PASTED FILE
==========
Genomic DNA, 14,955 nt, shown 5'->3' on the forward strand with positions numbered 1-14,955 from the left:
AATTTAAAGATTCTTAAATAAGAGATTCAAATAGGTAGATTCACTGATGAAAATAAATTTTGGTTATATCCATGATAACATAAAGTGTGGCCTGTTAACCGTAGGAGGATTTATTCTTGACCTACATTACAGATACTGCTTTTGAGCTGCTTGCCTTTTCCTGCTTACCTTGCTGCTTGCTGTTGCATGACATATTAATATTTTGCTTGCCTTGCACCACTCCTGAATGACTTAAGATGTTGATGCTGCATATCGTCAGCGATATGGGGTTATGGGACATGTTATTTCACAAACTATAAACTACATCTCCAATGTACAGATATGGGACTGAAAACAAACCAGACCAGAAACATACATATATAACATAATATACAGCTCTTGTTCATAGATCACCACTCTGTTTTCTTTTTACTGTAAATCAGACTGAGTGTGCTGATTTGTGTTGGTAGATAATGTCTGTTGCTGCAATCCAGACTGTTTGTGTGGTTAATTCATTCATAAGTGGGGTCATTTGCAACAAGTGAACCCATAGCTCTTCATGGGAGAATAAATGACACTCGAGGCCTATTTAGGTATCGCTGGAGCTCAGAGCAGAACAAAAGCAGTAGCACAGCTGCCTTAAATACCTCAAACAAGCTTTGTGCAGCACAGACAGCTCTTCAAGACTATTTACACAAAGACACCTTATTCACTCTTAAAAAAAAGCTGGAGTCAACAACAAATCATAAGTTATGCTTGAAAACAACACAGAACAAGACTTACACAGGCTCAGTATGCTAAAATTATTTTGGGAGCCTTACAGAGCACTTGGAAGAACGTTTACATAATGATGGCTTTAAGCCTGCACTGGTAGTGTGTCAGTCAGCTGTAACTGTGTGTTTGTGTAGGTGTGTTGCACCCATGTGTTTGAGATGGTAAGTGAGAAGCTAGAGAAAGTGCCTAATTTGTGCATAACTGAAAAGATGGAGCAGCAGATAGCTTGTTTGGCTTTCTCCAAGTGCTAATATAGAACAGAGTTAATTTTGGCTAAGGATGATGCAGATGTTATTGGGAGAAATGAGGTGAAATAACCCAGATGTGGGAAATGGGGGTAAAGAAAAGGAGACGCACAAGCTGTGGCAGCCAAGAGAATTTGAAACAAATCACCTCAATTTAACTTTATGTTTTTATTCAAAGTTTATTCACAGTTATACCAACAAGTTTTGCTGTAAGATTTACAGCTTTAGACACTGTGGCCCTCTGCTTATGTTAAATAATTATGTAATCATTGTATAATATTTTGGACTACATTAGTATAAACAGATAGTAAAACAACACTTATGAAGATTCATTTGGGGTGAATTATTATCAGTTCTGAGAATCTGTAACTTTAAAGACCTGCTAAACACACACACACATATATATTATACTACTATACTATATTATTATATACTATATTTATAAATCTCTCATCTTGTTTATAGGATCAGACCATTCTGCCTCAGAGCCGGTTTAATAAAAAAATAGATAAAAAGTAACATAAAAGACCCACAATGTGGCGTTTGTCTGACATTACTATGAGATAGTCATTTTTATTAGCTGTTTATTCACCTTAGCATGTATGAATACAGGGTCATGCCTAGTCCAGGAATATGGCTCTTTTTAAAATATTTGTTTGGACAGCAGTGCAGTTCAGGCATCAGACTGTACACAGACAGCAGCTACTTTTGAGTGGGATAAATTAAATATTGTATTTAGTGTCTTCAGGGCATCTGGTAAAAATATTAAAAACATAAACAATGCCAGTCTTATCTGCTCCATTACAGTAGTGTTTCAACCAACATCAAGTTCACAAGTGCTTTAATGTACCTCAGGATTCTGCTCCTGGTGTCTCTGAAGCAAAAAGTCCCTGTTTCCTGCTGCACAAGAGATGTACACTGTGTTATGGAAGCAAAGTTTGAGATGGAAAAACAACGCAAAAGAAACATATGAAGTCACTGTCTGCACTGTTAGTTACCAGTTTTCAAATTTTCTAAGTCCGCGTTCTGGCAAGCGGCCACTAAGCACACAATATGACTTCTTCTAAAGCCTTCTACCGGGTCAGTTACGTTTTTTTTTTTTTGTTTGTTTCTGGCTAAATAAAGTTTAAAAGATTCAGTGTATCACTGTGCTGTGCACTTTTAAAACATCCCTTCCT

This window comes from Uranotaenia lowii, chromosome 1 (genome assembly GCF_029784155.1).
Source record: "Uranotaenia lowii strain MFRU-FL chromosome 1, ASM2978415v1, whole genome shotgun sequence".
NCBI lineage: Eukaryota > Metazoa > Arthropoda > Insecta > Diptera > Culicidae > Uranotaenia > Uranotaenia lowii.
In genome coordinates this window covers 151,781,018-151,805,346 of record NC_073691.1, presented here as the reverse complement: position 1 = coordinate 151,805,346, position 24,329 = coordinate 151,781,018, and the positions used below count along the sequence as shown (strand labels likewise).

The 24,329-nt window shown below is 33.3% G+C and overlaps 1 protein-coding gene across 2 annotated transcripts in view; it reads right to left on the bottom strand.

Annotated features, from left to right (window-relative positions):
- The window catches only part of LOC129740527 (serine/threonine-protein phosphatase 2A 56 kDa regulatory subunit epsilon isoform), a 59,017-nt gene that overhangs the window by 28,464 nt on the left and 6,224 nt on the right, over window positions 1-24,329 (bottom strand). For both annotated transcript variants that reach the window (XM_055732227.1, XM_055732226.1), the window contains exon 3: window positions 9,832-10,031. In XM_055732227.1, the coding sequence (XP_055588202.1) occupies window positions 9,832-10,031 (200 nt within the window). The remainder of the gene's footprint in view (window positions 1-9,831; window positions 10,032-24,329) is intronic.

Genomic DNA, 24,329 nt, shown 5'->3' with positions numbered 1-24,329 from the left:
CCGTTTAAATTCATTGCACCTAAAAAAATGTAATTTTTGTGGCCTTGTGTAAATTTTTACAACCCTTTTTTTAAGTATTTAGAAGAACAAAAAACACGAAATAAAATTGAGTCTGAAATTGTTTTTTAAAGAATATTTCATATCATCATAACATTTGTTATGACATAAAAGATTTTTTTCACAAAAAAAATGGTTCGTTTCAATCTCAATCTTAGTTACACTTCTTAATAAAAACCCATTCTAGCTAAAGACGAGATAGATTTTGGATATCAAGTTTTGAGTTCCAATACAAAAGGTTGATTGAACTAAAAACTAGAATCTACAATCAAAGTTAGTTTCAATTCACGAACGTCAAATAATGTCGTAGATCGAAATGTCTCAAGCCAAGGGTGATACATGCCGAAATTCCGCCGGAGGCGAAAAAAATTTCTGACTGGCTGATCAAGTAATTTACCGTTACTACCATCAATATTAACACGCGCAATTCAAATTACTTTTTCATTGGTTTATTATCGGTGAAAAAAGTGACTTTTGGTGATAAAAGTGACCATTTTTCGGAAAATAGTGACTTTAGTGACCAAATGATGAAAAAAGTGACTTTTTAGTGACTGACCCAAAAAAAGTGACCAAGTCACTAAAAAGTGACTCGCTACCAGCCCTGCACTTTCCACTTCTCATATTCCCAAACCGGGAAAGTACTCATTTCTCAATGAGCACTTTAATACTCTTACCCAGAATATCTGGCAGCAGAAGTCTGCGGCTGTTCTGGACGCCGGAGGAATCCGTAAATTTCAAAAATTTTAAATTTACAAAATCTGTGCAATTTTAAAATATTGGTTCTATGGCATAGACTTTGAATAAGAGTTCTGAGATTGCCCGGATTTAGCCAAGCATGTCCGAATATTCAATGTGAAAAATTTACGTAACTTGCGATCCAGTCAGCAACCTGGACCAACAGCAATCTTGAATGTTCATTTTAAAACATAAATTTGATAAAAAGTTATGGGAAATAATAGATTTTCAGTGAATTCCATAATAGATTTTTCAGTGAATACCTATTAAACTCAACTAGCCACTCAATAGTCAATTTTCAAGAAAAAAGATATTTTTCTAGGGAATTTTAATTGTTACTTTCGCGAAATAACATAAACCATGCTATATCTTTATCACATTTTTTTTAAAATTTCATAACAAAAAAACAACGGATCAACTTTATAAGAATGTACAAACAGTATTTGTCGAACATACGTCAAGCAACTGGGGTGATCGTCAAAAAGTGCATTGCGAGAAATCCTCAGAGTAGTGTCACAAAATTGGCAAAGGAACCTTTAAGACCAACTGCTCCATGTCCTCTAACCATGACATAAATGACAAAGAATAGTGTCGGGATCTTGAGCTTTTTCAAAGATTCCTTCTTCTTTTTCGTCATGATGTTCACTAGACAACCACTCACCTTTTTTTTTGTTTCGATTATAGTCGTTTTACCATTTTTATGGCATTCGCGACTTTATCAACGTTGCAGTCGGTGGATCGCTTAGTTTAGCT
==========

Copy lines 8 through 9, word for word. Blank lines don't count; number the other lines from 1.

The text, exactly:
Annotated features, from left to right (window-relative positions):
- The window catches only part of LOC129740527 (serine/threonine-protein phosphatase 2A 56 kDa regulatory subunit epsilon isoform), a 59,017-nt gene that overhangs the window by 28,464 nt on the left and 6,224 nt on the right, over window positions 1-24,329 (bottom strand). For both annotated transcript variants that reach the window (XM_055732227.1, XM_055732226.1), the window contains exon 3: window positions 9,832-10,031. In XM_055732227.1, the coding sequence (XP_055588202.1) occupies window positions 9,832-10,031 (200 nt within the window). The remainder of the gene's footprint in view (window positions 1-9,831; window positions 10,032-24,329) is intronic.